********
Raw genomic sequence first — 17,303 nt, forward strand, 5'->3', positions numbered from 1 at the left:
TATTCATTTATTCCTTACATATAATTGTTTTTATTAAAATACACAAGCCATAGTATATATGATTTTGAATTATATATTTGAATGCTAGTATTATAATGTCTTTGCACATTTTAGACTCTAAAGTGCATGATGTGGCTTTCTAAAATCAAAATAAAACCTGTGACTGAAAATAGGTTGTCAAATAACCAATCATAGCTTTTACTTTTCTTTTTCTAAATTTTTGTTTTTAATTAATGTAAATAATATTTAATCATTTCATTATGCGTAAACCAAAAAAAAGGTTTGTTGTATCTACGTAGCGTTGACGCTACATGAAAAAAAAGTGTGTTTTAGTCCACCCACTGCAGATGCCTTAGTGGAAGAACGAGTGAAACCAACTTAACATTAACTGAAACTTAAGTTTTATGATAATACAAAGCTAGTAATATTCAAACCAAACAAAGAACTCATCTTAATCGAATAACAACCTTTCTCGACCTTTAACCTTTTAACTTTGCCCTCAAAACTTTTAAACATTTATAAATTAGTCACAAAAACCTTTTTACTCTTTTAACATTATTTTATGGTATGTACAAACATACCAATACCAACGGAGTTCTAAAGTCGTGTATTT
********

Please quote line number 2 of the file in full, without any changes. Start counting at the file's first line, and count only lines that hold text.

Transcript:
TATTCATTTATTCCTTACATATAATTGTTTTTATTAAAATACACAAGCCATAGTATATATGATTTTGAATTATATATTTGAATGCTAGTATTATAATGTCTTTGCACATTTTAGACTCTAAAGTGCATGATGTGGCTTTCTAAAATCAAAATAAAACCTGTGACTGAAAATAGGTTGTCAAATAACCAATCATAGCTTTTACTTTTCTTTTTCTAAATTTTTGTTTTTAATTAATGTAAATAATATTTAATCATTTCATTATGCGTAAACCAAAAAAAAGGTTTGTTGTATCTACGTAGCGTTGACGCTACATGAAAAAAAAGTGTGTTTTAGTCCACCCACTGCAGATGCCTTAGTGGAAGAACGAGTGAAACCAACTTAACATTAACTGAAACTTAAGTTTTATGATAATACAAAGCTAGTAATATTCAAACCAAACAAAGAACTCATCTTAATCGAATAACAACCTTTCTCGACCTTTAACCTTTTAACTTTGCCCTCAAAACTTTTAAACATTTATAAATTAGTCACAAAAACCTTTTTACTCTTTTAACATTATTTTATGGTATGTACAAACATACCAATACCAACGGAGTTCTAAAGTCGTGTATTT